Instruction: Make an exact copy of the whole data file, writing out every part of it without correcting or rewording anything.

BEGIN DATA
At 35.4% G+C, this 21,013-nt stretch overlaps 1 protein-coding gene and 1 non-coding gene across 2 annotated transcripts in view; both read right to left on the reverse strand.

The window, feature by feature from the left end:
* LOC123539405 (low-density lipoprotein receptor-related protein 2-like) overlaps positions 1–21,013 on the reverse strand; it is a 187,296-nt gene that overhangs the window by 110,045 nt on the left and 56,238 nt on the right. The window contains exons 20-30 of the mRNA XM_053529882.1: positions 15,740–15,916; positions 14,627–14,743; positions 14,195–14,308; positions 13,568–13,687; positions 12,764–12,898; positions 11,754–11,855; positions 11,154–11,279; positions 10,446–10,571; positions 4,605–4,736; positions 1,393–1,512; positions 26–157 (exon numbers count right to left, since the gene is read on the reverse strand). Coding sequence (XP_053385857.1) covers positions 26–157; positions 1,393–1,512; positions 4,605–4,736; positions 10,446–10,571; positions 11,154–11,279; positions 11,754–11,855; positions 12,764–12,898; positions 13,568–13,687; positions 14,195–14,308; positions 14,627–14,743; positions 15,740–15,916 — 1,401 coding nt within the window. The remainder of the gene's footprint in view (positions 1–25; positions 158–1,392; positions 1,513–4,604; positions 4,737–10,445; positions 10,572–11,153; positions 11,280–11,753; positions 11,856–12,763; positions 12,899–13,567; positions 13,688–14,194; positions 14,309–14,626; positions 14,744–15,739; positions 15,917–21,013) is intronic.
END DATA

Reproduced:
At 35.4% G+C, this 21,013-nt stretch overlaps 1 protein-coding gene and 1 non-coding gene across 2 annotated transcripts in view; both read right to left on the reverse strand.

The window, feature by feature from the left end:
* LOC123539405 (low-density lipoprotein receptor-related protein 2-like) overlaps positions 1–21,013 on the reverse strand; it is a 187,296-nt gene that overhangs the window by 110,045 nt on the left and 56,238 nt on the right. The window contains exons 20-30 of the mRNA XM_053529882.1: positions 15,740–15,916; positions 14,627–14,743; positions 14,195–14,308; positions 13,568–13,687; positions 12,764–12,898; positions 11,754–11,855; positions 11,154–11,279; positions 10,446–10,571; positions 4,605–4,736; positions 1,393–1,512; positions 26–157 (exon numbers count right to left, since the gene is read on the reverse strand). Coding sequence (XP_053385857.1) covers positions 26–157; positions 1,393–1,512; positions 4,605–4,736; positions 10,446–10,571; positions 11,154–11,279; positions 11,754–11,855; positions 12,764–12,898; positions 13,568–13,687; positions 14,195–14,308; positions 14,627–14,743; positions 15,740–15,916 — 1,401 coding nt within the window. The remainder of the gene's footprint in view (positions 1–25; positions 158–1,392; positions 1,513–4,604; positions 4,737–10,445; positions 10,572–11,153; positions 11,280–11,753; positions 11,856–12,763; positions 12,899–13,567; positions 13,688–14,194; positions 14,309–14,626; positions 14,744–15,739; positions 15,917–21,013) is intronic.